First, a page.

QDA and QBRI Organize Joint Lecture to Raise Diabetes Awareness

Qatar Biomedical Research Institute is fully committed to raising awareness on diabetes and other health challenges faced by Qatari communities.

Qatar Diabetes Association (QDA), member of Qatar Foundation, together with Qatar Biomedical Research Institute (QBRI), part of Hamad Bin Khalifa University (HBKU) organized a lecture for parents of children with type 1 diabetes. The lecture also provided the wider community with an in-depth overview of stem cell research.

The lecture was led by QBRI scientists, Dr. Mohamed Emara, who touched on the subject of stem cell research; and Dr. Essam Abdelalim, who discussed diabetes, stem cell therapy, and the global research being conducted to improve the prevention and treatment of the disease.

Dr. Omar El-Agnaf, executive director at QBRI, said: “Our Diabetes Research Center is fully committed to pursuing novel approaches to tackling the prevalence of diabetes, and especially in light of global forecasts indicating an increase in the number of afflicted patients. QDA is a longstanding partner and we share the objective of securing a healthier future for Qatar by raising awareness and enabling the wider community to seek out advice from established experts in the field, as well as showcase QBRI’s advanced knowledge and research efforts in this field.”

Members of the audience, including parents of children with type 1 diabetes, were given an opportunity to raise questions to the scientists pertaining to the disease and the latest developments in the fields of stem cell research and potential treatment for their family members living with the illness.

Dr. Abdulla Al Hamaq, executive director, QDA, said: “QDA is committed to running diabetes awareness programs to promote a greater understanding of diabetes, increase prevention, and improve care. We are pleased to collaborate with QBRI in organizing this important lecture, which offered the parents an opportunity to gain a clearer understanding of the valuable research led by QBRI. “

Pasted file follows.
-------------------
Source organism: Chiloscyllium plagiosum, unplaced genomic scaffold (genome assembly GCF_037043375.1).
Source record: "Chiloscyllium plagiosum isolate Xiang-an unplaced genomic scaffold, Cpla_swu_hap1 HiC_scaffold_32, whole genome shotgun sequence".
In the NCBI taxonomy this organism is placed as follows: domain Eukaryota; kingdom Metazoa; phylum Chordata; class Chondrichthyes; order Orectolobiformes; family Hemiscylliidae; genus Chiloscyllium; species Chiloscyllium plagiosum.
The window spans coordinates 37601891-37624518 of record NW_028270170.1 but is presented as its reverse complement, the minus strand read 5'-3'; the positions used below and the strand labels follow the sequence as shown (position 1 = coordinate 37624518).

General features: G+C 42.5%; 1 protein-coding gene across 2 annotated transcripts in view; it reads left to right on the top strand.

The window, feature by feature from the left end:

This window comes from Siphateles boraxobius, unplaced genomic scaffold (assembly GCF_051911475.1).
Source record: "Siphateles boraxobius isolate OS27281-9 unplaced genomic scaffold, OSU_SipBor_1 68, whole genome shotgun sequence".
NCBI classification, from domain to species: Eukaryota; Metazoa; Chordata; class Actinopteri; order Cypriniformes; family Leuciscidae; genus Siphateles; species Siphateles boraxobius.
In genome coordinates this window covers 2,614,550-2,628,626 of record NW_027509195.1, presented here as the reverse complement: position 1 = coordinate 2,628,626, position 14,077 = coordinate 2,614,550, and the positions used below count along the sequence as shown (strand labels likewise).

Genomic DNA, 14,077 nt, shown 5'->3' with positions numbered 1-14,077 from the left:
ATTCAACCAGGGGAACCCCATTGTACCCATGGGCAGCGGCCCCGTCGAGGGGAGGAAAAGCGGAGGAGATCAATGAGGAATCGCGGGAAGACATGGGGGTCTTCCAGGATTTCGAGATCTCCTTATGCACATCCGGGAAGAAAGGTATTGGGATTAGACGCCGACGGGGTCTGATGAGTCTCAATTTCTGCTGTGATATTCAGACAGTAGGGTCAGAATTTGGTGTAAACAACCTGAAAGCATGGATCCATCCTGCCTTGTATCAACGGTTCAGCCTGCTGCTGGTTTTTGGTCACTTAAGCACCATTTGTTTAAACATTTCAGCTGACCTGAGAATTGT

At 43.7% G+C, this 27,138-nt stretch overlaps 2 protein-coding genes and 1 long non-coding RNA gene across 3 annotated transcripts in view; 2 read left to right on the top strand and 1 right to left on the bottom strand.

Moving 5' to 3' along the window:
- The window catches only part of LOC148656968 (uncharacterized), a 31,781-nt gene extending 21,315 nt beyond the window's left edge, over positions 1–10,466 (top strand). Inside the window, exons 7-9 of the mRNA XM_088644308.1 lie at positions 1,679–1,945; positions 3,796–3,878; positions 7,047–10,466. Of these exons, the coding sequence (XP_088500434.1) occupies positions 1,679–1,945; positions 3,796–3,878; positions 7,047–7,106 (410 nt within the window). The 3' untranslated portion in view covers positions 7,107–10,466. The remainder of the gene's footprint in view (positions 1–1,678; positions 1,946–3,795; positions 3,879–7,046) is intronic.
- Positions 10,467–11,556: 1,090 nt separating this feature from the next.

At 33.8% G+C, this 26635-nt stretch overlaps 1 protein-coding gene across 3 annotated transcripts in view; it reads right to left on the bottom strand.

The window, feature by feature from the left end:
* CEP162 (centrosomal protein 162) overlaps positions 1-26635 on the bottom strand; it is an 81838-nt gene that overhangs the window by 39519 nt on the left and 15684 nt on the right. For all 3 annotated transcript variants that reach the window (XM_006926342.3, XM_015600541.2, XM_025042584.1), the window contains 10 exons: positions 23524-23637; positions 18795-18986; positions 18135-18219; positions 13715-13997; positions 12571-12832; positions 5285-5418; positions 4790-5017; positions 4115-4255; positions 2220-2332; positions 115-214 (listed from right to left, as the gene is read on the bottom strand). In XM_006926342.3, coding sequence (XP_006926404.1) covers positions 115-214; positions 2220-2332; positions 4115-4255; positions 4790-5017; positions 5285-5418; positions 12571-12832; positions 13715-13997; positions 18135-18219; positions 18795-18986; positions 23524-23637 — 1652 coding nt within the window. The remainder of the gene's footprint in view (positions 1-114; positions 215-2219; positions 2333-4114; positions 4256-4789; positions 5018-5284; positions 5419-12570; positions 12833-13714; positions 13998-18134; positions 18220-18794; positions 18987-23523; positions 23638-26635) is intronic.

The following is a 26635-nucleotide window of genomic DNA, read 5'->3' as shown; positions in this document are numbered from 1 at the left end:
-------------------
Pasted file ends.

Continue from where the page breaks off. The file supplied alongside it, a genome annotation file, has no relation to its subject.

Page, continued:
“In addition, we are so pleased that parents of children living with diabetes responded to the abundant and valuable scientific information, which confirms that there is important and promising research underway at QBRI. We are eagerly keeping an eye on the work of QBRI scientists and their efforts to produce pancreatic cells that secrete insulin in laboratories in efficient and large quantities for future use, to replace infected pancreatic cells,” he explained.

Dr. Essam M. Abdelalim, scientist at QBRI, said: “The ultimate goal of our stem cell research at QBRI is to pave the way for developing novel therapeutic strategies for diabetes treatment. Our current stem cell projects aim to achieve two main goals: (1) understanding genetic factors underlying the development of diabetes using induced pluripotent stem cell technology and (2) generation of functional insulin-secreting beta cells for cell therapy.“

Dr. Mohamed Emara, scientist at QBRI, said: “Using stem cells as a therapeutic tool to treat different diseases is very promising. Currently, there are several clinical trials taking place around the world to test the cure with such new technology. Patients with diabetes, Parkinson’s, Alzheimer’s, and other chronic diseases have to know that there is still hope for a complete cure. Stem cell therapy is at the forefront of our efforts and we are looking to conduct research that resonates locally, regionally and globally.”

Qatar Diabetes Association and Hamad Bin Khalifa University’s Qatar Biomedical Research Institute recently held an informative lecture at Multaqa in Education City.

QBRI is home to three research centers – Cancer Research Center, Diabetes Research Center, and the Neurological Disorders Research Center. The Diabetes Research Center serves as a catalyst to promote innovative research on both type 1 and type 2 diabetes and related metabolic disorders, with the aim of gaining fundamental knowledge to enhance the understanding of social, molecular, and genetic causes of the disease.